About 50% of energy is through the roof/ceiling, only 10% through each wall, and 10% through the ground. So if you can just insulate the ceiling, you'll double your comfort without adding any heat. Or half your gas/electrical costs. Plus, the deep ground temperature in Raleigh is something like 64°F, so the ground is not actually frozen in the winter with a shed over it. Even less so with an insulated roof.
 

medic

john
User
2 years ago i installed a mini split in my shop ( 16 x 28 ) and last year it keept the shop toasty warm. my heating bill dropped by 40percent . i also installed a foam insulation board in the ceiling and that was the biggest improvement . i insulated my shop when it was built thinking it would keep the noise level down to keep the neighbors happy .before that I had a propane heater that I used. but that insulation and the mini t was the biggest improvement I that I have made . now i only fire up the propane heater when it s reallly cold out . also consider installing a ceiling fan to keep the warm air moving. look at the other posts as all have some good input and hopefully will help you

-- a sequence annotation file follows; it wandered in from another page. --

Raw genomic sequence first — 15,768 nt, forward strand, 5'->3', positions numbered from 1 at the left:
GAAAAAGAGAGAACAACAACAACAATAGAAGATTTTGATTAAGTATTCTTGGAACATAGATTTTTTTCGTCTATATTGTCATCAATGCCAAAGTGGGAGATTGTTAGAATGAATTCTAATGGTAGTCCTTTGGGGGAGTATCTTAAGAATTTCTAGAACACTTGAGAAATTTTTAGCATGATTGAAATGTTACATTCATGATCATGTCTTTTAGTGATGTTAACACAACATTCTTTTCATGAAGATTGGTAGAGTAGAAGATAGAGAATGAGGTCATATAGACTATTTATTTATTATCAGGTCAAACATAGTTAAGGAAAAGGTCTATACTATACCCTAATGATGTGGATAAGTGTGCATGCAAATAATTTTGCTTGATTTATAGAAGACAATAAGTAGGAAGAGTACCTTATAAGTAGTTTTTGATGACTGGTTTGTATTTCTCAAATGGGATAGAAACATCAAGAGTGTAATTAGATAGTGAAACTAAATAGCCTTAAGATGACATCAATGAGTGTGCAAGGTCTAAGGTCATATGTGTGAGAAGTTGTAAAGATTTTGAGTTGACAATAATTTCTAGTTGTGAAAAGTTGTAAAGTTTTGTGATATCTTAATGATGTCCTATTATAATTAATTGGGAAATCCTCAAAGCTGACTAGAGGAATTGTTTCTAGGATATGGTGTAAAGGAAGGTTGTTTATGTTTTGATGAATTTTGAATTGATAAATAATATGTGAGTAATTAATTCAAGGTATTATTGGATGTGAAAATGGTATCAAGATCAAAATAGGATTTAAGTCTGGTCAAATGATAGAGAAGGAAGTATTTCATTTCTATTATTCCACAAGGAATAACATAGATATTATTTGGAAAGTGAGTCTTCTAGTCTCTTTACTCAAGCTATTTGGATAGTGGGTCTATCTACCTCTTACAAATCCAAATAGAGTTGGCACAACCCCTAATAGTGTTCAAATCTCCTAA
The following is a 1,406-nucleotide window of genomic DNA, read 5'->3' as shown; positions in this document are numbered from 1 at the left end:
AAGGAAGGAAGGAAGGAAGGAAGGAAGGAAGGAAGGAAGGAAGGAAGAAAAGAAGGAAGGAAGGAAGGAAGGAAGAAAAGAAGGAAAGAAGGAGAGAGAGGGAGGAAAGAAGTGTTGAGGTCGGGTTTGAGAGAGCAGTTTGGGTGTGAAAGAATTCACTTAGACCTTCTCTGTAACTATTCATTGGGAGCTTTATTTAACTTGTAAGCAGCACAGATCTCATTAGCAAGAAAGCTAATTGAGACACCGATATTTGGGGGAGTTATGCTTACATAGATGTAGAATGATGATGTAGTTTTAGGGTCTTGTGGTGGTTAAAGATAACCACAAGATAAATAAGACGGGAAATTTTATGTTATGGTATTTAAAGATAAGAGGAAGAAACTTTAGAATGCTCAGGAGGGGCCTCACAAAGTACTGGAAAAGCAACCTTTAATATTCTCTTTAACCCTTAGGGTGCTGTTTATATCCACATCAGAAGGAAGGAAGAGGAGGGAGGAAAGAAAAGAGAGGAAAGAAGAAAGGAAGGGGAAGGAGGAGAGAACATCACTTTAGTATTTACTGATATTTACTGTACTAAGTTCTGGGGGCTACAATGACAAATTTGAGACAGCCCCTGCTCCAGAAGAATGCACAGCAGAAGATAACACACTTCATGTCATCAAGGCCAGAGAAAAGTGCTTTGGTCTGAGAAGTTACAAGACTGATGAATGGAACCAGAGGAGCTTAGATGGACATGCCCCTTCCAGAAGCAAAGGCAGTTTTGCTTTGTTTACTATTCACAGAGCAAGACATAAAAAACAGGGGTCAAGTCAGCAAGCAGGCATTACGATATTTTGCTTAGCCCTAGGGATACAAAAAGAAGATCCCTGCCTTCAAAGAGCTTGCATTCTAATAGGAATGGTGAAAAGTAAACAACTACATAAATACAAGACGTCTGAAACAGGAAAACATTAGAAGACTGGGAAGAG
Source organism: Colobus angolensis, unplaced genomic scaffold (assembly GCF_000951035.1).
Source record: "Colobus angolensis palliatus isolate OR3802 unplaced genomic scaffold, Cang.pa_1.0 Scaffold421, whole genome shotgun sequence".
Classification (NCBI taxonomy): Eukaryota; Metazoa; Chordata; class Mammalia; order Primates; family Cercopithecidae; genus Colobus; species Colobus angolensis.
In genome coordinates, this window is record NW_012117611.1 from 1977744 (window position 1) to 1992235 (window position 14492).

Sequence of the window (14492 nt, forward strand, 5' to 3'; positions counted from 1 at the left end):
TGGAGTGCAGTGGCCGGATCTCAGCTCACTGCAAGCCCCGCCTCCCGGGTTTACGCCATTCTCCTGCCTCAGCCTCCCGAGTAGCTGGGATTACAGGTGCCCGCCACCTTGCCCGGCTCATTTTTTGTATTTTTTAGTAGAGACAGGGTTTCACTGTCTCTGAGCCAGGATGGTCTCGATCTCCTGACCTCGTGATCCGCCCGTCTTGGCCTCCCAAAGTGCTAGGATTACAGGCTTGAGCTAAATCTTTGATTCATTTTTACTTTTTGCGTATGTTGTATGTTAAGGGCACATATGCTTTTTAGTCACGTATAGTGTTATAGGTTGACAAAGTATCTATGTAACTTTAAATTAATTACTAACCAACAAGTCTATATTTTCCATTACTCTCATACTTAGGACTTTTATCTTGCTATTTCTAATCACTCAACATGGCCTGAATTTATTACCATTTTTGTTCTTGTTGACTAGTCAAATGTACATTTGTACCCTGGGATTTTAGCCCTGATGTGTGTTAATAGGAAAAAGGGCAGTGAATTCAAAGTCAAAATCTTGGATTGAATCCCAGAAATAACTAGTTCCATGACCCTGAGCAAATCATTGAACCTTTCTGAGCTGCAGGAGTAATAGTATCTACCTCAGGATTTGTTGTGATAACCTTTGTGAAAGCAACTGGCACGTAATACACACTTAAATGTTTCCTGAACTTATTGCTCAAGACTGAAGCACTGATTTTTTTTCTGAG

tijmt

Jared
User
I have a 16x24 shop and have been using this for the last 5 years. https://www.lowes.com/pd/LG-1000-sq-ft-Window-Air-Conditioner-with-Heater-208-Volt-18000-BTU-ENERGY-STAR/1000776714

You would need a window and to convert one of the 20amp circuits to 220, but it might be worth it to you. (The air conditioning also works well. I was going to do a mini-split, but can't justify it.)

The only thing that I added was a custom made baseboard heater thermostat so I could tell it to keep the shop at least 40 degrees to keep things from freezing. By default, the built in thermostat does not go down that low.
 

CrealBilly

Jeff
Senior User
I'm laughing actually about all this talk of heating your shop in the winter. I had a 16x32 non-insulated shop when I lived in NC. I heated it with a single milk house heater and i cant ever recall it being to cold to work in. My garage shop here in Illinois now that's a completely different animal, even being insulated I don't work in there unless in short spirts during the dead of winter.

 
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junquecol

Bruce
User
I'm laughing actually about all this talk of heating your shop in the winter. I had a 16x32 non-insulated shop when I lived in NC. I heated it with a single milk house heater and i cant ever recall it being to cold to work in. My garage shop here in Illinois now that's a completely different animal.

Who the heck is this Crealbilly Guy? Good to hear from you Jeff, and welcome back